‘You said you wrote a page about me / In your diary’

typed for your pleasure on 14 January 2011, at 8.06 pm

Sdtrk: ‘Valerie’ by Broadcast

It is with great sadness we announce that Trish Keenan from Broadcast passed away at 9am this morning in hospital. She died from complications with pneumonia after battling the illness for two weeks in intensive care.

Our thoughts go out to James, Martin, her friends and her family and we request that the public respect their wishes for privacy at this time.

This is an untimely tragic loss and we will miss Trish dearly – a unique voice, an extraordinary talent and a beautiful human being. Rest in Peace.
Warp records, 14 January 2011

1997 was when I first learned of Broadcast; their debut Cd ‘Work and non work’ had come out on the Drag city label. I’d read about them somewhere — can’t recall where, but it was a case of ‘if you like Stereolab, you might also like Broadcast’, recommendation and similarity being the way I find a good number of groups. ‘Work and non work’ was really a compilation of their first three 7″ releases; the three-year wait until ‘The noise made by people’, their first proper release, would be excruciating, as I found myself listening to ‘Work and non work’ far more than I thought I ever would, and was eager to hear new material.

The comparison to Stereolab is actually a bit tenuous — sure, both groups traffic in retro-Sixties-sounding music, but whereas Stereolab’s basis draws from motorik, tropicalia, and easy listening, Broadcast took their influences from the BBC Radiophonic Workshop, avant-garde pop groups, and Eastern European film soundtracks. Admittedly, one of Trish’s favourite films was the dreamlike Czechoslovakian entry ‘Valerie and her week of wonders‘, and having seen it for the first time a couple of years ago, it totally made sense why she loved it, and why both Jaromil Jireš’ direction and Luboš Fišer’s soundtrack were such a heavy influence on their sound. Stereolab overall are brighter and poppier, but Broadcast projected a mood akin to a year-long autumn. Their music and images complemented each other, but the thing that tied it all together was Trish’s voice — vulnerable, but simultaneously strong.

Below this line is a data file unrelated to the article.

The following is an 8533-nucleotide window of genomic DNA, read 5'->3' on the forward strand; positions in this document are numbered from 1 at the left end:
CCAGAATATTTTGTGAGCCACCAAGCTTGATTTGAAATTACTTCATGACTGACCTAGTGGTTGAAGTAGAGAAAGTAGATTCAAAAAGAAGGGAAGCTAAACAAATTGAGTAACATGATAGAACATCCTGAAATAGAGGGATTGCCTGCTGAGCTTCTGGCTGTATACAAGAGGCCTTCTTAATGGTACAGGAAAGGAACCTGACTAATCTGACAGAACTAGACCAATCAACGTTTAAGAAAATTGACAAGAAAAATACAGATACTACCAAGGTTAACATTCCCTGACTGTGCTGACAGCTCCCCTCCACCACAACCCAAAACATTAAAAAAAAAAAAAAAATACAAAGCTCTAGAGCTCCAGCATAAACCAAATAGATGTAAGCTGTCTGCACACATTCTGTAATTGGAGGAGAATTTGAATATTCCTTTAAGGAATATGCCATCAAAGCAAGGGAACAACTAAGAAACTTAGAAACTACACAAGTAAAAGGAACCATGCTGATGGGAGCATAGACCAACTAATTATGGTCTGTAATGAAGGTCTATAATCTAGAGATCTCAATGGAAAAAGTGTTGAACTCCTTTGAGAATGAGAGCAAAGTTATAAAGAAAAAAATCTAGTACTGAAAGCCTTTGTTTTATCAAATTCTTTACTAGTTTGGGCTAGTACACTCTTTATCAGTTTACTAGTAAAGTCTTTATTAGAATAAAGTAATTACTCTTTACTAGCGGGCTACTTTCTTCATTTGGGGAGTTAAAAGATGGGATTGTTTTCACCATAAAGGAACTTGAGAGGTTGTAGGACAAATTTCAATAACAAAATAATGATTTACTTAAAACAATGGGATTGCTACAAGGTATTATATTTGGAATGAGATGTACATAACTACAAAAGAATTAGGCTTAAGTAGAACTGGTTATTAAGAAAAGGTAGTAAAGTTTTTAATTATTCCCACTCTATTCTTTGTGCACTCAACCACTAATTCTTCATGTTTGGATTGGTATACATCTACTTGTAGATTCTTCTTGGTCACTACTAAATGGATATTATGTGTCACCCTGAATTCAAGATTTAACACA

Broadcast were one of those rare groups where each successive release was better than the previous one, going from ‘The noise made by people’, to ‘Ha ha sound’, to ‘Tender buttons’, to their collaboration with The Focus Group’s ‘Investigate Witch cults of the Radio Age’, from 2009. They can quite literally be said to be the originators of a new genre of music: hauntology. Groups like Moon wiring club, Research Laboratory of Electronic Progress, Mordant music, and every artist on the Ghost box label create nebulous sounds, couched in the past, like soundtracks from déjà vu experiences from places you’ve never personally visited and occurrences you’d never personally witnessed. We’ve all been there. But do you recall that voice you’d heard in the background of nearly all your dreams? That whisper like a familiar but slightly chilling breeze? Naturally, that was Trish.

I’d say she’d be missed, but she’ll always be with us. Especially in our dreams

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